8. There are several problems with this section of the law. 1. The District receives no funding to perform this service for students who are not enrolled in the district. 2. There is no penalty if the district does not comply. 3. The district will perceive that the funds for the scholarship are coming directly out of the school district funding. 4. It will be difficult, if not impossible, to provide an accurate IEP for students who have not been in a classroom since the student’s teacher is supposed to be a member of the IEP team. 5.  Pressure may be put on a parent to enroll the child in the public school for guaranteed services.  However, if the parent chooses that option for a school year the parent is considered not to have renewed the scholarship and then would have to reapply for the following school year and would go to the back of the waiting line.

  9. The scholarship for a student with unique abilities remains in effect until the parent does not renew the scholarship, fails to comply with the terms of the scholarship, returns to a public school, graduates from high school or turns 22.

  10. In 2022-2023, the McKay Scholarship students will no longer be required to attend a private school, but will be eligible for an Education Savings Account, just as the Gardiner Scholarship students have been.

  11. The language from the McKay Scholarship was moved into the new FES program which requires the scholarship student to have regular and direct contact with the student’s teacher if the child is enrolled in a private school. “Umbrella Schools” are private schools, but they would not be an option for students to use unless the school becomes approved by complying with s.1002.421 F.S. and the child attends in person 5 days a week.

  12. Students may take classes and pay the tuition and fees at an “umbrella school” if the program is classified as a home education program listed on the Step Up For Students list of approved programs.

  13. New authorized uses of the program funds allow a parent to hire a tutor who is certified by a nationally or internationally recognized research-based training program as approved by the DOE.  This would expand the definition of tutors to include those certified by the Barton System and other programs that do not require that the certification include a Florida teaching certificate.

  14. Additionally, the new law allows the scholarship to pay the fees for services of a therapist certified by the Certification Board for Music Therapists or credentialed by the Art Therapy Credentials Board.

Positive Changes for Parents:

  1. Former McKay Students will receive more funding under this new law.

  2. Funding for former Gardiner students is more secure for future years.

2022 Upcoming Session HEF is beginning to meet with legislative staff mid-July to try to work on issues in the new FES program for parents of students previously on the Gardiner Scholarship. If you have specific issues which will negatively affect your Gardiner student, please contact Brenda Dickinson through the HEF website.  She wants to make sure that all the issues needing to be changed are addressed during the upcoming Session. Issues that HEF hopes to address in the 2022 Session.

  1. Finding a way to obtain a matrix of services without having to go through the IEP process at a public school.

  2. Restructuring the funding from a quarterly payment to a monthly cycle.

  3. Removing the requirement that students on a special needs scholarship will have to pay for dual enrollment classes out of their FES scholarship.

Helpful Information for Parents of Children with unique abilities. Here is a link to a resource for parents of students with unique abilities.  While this is written for students in public schools, some of this information may be helpful to parents who home educate their special needs child. Depending on a child’s disability there may be resources available through the following agencies.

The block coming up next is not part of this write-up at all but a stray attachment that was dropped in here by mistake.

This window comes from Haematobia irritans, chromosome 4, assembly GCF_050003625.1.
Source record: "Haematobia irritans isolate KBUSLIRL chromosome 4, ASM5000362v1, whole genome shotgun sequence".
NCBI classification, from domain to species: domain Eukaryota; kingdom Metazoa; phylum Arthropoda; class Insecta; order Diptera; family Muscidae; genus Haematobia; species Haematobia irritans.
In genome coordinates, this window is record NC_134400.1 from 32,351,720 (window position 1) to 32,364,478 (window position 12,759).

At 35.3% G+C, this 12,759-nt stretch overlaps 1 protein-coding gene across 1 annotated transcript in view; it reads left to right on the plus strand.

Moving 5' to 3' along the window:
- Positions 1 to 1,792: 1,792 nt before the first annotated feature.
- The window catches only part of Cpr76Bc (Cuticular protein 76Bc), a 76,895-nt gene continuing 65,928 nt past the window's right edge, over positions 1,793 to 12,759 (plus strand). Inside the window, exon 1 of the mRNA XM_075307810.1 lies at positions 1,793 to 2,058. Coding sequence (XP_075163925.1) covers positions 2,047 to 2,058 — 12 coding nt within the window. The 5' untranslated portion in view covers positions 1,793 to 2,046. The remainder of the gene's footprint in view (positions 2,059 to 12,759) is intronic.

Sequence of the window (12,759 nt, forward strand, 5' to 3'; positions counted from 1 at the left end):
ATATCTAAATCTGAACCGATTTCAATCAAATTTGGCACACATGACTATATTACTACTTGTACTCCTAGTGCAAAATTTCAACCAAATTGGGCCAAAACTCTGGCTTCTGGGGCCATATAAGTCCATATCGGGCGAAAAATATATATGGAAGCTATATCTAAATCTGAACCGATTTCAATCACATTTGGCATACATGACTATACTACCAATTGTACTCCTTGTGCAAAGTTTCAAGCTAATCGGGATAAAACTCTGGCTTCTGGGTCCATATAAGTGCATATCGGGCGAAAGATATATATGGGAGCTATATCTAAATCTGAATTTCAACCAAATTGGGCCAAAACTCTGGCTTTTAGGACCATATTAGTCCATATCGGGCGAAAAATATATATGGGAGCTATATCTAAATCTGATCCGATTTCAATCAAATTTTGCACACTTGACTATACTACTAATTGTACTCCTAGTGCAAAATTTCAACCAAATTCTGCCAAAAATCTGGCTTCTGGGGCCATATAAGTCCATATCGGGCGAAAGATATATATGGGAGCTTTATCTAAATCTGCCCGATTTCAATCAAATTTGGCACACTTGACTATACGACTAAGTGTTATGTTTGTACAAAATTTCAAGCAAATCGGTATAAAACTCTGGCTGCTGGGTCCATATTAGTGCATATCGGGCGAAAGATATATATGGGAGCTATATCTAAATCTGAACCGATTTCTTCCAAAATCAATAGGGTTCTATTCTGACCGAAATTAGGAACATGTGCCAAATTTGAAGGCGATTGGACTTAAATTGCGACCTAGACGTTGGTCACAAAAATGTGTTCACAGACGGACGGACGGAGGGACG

1. The school district’s high school-level transition services, career and technical education, and collegiate programs.

  2. Florida’s Center for Students with Unique Abilities.

  3. The Florida Centers for Independent Living.

  4. Division of Vocational Rehabilitation.

  5. The Agency for Persons with Disabilities.

  6. The Division of Blind Services.

CS/CS/SB 52 created the Dual Enrollment Scholarship Program This bill restores dual enrollment access to private school students.

Beginning in the 2021 Fall term the scholarship program will reimburse eligible postsecondary institutions for tuition and related instructional materials costs for dual enrollment courses taken by private school or home education students during the fall and spring terms.

Beginning in the 2022 summer term, the scholarship program will reimburse eligible postsecondary institutions for tuition and related instructional material costs for dual enrollment courses taken by public school, private school, or home education students during the summer term.

This scholarship will not only create access for private school students but should change the way colleges and universities serve these students since they will be reimbursed for their tuition.

However, reimbursement for dual enrollment courses is contingent upon an appropriation in the General Appropriations Act each year.

Learning Pods was a concept proposed in HB 1325 and SB 1614.  However, HEF asked the sponsors not to push for the passage of these bills.  The bill would have placed into statute something similar to co-ops which are already allowed under the Home Education Law.  The concern of HEF is that if it is in statute, it can be regulated in the future.  Since parents in Florida under the Home Education Law have the freedom to educate their children in any way they choose, this law would have been redundant in the least and possibly restrictive in the future.  The sponsors agreed.

Parent’s Bill of Rights was lobbied by other organizations. HB 241 was sponsored by Rep. Grall and CS/CS/CS 582 by Sen. Rodriguez.  HB 241 created.s.1014 F.S., a separate section in the education laws which codifies parental rights.  It will now be easy to check your rights as a parent in Florida, especially if your child is in a public school. You can read HB 241 at: